We live in a time when immigrants and their children are under attack, when a “denaturalization” task force is investigating how to strip citizenship from those it deems have cheated on their application—say, by failing to mention an alias—and when the country has restricted travel from several predominantly Muslim countries.

Ways to combat these moves include donating to organizations such as RAICES or Immigrant Families Together, joining protests, getting in touch with your elected officials and registering voters. But I also believe in the power of stories.

Immigrants and refugees are being vilified, called gang members, rapists, terrorists. They are reduced to stereotypes. And when they are denied their stories, they are denied their humanity.

You might have seen the study that suggests literary fiction fosters empathy by helping you go deeply into a character’s thoughts and feelings. That’s something I’ve strived for as a writer. In my journalism and in my fiction, I try to shine a light on untold stories, the kind of stories that reflect the world we live in, that might inspire a change in thinking and a change in action.

In my favorite books, I often find characters I can identify with, even if we don’t share the same race, face, or place. I love to enter vibrant new worlds and to share that experience with others.

“So many people in this country think that there’s only a handful of legitimate stories that make you American, but we all belong,” Michelle Obama has said. “We need to know everybody’s stories, so we don’t forget their humanity. And if we share these stories, we can be more inclusive and empathetic and forgiving.”

May we hear the stories of these immigrant families, and may the magpies soar for them.


Featured image: Tongsai/Shutterstock.com

VANESSA HUA is a columnist for the San Francisco Chronicle and the author of a short story collection, Deceit and Other Possibilities. For two decades, she has been writing, in journalism and fiction, about Asia and the Asian diaspora. She has received a Rona Jaffe Foundation Writers’ Award, the Asian/Pacific American Award for Literature, the San Francisco Foundation’s James D. Phelan Award, and a Steinbeck Fellowship in Creative Writing, as well as honors from the Society of Professional Journalists and the Asian American Journalists Association. Her work has appeared in publications including The New York Times, The Atlantic, and The Washington Post. A River of Stars is Vanessa Hua’s first novel.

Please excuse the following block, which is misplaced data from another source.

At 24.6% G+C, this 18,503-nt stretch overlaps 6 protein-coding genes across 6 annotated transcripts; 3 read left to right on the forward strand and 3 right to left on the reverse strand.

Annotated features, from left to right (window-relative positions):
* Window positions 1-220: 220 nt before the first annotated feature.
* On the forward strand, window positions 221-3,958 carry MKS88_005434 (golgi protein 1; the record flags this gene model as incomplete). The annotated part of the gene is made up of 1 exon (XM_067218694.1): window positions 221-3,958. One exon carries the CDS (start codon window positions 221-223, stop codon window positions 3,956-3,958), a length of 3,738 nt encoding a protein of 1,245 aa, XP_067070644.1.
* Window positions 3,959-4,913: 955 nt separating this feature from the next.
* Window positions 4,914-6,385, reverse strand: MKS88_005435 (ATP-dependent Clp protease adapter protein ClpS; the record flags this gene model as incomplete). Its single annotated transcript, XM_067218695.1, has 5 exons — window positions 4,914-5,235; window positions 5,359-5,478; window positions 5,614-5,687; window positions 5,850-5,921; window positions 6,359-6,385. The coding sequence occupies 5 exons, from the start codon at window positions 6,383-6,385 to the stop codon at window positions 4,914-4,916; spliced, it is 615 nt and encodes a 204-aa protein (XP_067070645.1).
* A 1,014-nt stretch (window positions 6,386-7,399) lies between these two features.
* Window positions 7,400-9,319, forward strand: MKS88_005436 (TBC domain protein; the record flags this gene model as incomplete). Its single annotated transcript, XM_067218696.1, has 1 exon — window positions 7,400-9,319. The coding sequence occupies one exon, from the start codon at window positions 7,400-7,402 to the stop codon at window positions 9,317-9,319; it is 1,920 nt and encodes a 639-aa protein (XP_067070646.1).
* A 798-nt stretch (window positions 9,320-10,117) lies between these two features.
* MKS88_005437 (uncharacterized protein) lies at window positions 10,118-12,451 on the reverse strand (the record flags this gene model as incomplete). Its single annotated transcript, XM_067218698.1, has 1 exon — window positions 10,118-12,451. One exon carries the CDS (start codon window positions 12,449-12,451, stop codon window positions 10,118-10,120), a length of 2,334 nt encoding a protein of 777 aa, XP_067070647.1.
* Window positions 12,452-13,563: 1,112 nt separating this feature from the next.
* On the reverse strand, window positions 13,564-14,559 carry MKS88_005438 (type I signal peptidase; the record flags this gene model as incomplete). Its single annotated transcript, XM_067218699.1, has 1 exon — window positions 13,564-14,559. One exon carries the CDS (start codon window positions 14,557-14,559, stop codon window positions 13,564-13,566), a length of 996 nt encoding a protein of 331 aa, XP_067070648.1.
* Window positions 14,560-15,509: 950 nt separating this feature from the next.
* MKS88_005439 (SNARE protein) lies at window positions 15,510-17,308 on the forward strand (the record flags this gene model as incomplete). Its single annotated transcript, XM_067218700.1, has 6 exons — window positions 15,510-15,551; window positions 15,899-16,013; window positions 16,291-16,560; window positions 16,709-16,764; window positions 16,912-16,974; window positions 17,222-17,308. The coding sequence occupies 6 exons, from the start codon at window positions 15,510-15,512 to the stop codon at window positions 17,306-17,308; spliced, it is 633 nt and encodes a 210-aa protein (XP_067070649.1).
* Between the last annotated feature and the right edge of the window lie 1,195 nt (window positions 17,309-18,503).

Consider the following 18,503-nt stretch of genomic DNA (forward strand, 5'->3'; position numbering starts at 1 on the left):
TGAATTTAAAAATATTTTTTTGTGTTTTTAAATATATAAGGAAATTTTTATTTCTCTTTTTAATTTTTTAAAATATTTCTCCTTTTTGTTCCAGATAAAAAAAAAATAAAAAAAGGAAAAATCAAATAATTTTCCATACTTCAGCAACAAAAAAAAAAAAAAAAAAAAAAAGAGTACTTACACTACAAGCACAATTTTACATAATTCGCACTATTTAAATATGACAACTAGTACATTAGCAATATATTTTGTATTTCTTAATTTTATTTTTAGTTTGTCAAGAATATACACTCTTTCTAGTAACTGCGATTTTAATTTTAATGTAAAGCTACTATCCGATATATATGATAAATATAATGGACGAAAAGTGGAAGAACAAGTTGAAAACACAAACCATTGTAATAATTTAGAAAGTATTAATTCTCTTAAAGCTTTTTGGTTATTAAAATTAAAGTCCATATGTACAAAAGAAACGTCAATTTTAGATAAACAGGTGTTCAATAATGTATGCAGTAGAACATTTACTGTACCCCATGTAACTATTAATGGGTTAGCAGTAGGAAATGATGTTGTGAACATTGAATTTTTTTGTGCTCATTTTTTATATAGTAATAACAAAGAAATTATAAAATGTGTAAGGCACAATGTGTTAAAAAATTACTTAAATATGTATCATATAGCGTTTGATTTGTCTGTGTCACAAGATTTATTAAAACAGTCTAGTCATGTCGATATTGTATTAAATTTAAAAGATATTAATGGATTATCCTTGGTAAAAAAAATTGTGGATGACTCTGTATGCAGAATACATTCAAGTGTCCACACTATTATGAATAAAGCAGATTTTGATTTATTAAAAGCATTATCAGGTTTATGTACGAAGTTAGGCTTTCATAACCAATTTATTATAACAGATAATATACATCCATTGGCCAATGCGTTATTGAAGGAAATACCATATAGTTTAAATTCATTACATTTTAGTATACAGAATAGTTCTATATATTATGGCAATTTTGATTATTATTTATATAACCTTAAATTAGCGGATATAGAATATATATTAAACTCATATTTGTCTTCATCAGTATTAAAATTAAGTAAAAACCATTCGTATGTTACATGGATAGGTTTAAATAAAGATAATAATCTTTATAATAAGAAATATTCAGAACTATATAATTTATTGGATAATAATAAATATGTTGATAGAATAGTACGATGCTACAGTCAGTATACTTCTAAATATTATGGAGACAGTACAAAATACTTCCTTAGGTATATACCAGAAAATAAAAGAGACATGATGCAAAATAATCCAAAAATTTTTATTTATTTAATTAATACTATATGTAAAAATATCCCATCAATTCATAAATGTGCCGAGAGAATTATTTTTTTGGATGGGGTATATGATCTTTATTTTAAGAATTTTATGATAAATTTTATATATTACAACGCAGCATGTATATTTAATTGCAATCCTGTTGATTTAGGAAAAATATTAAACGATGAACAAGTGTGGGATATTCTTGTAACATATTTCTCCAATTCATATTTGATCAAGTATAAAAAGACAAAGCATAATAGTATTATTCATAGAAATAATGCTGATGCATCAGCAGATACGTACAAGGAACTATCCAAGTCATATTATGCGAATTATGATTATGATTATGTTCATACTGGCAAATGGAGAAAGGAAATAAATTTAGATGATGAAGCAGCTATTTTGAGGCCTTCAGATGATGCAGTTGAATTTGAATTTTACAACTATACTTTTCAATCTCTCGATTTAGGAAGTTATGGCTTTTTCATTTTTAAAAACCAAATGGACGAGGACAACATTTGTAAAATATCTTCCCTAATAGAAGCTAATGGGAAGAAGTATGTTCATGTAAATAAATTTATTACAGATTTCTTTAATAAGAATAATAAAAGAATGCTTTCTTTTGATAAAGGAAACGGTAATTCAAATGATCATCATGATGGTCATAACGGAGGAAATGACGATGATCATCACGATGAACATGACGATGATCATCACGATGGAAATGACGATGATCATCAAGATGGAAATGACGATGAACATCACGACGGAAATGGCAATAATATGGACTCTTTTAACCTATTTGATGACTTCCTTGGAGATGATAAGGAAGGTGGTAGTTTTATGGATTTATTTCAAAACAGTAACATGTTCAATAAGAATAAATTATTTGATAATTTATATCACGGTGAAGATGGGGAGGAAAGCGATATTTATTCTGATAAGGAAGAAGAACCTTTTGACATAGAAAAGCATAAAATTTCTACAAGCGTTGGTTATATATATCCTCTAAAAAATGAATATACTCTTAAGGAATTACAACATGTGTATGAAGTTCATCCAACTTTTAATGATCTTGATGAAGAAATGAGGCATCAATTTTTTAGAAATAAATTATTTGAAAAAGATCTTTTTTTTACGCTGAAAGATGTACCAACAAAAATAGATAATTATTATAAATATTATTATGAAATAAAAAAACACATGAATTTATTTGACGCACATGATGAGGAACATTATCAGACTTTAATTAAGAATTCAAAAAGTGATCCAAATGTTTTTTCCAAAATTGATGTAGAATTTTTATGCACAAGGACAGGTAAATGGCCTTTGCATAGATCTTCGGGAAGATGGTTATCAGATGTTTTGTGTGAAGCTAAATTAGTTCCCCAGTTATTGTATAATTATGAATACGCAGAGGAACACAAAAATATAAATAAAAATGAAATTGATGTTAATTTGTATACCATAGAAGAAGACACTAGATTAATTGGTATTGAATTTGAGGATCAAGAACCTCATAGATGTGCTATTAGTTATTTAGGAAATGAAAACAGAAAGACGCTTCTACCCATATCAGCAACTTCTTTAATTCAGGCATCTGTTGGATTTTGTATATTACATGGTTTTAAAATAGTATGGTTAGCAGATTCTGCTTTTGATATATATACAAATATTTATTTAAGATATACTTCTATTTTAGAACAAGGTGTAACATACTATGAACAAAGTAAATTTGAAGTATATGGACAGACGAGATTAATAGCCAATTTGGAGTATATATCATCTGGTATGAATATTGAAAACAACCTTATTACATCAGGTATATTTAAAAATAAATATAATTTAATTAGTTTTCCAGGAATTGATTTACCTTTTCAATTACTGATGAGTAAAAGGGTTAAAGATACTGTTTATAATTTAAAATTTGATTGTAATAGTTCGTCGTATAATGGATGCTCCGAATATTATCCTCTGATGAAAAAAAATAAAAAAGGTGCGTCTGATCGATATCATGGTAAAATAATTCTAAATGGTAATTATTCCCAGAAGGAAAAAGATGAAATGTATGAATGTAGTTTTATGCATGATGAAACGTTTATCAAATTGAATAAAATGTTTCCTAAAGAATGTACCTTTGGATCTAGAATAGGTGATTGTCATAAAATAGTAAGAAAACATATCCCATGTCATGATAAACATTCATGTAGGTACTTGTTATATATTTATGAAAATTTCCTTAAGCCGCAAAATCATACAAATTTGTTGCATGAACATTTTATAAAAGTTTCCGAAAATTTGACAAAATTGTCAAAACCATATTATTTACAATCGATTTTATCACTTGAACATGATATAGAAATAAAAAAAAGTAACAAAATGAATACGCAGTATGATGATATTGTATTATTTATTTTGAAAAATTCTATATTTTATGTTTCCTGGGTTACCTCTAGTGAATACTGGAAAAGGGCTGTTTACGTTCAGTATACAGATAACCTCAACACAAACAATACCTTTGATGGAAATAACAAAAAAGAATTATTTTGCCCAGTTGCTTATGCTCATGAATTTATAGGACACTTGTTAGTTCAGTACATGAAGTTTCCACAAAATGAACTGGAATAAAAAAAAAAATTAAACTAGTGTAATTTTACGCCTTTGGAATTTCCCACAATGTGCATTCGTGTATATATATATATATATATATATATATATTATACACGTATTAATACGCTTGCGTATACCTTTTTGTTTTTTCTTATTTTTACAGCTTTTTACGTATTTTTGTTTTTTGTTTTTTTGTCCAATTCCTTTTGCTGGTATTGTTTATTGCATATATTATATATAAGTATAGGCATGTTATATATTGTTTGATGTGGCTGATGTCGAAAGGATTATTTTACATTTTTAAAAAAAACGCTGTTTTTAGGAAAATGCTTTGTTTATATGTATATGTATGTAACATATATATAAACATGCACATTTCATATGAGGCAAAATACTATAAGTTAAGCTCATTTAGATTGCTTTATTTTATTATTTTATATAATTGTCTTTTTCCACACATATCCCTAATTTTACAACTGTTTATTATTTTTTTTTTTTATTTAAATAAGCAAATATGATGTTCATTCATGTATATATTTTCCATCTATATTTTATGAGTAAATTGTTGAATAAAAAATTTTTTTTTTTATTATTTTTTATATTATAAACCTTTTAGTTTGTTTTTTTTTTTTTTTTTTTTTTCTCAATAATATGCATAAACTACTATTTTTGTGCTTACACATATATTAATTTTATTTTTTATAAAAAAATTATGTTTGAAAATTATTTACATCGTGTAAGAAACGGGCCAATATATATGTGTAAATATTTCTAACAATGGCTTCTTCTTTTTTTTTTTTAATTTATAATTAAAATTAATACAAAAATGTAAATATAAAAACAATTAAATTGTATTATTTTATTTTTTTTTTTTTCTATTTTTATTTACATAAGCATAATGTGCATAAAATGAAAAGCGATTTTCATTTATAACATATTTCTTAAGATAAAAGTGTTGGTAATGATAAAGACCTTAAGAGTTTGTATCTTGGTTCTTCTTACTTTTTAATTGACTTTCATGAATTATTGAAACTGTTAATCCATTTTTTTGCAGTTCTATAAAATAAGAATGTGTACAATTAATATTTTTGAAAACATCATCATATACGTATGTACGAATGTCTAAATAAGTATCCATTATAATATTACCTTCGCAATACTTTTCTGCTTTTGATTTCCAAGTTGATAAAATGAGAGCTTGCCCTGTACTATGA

About VANESSA HUA

Vanessa Hua

VANESSA HUA is a columnist for the San Francisco Chronicle and the author of a short story collection, Deceit and Other Possibilities. For two decades, she has been writing, in journalism and fiction, about Asia and the Asian diaspora. She has received a Rona Jaffe Foundation Writers’ Award, the Asian/Pacific American Award for Literature, the San Francisco Foundation’s James D. Phelan Award, and a Steinbeck Fellowship in Creative Writing, as well as honors from the Society of Professional Journalists and the Asian American Journalists Association. Her work has appeared in publications including The New York Times, The Atlantic, and The Washington Post. A River of Stars is Vanessa Hua’s first novel.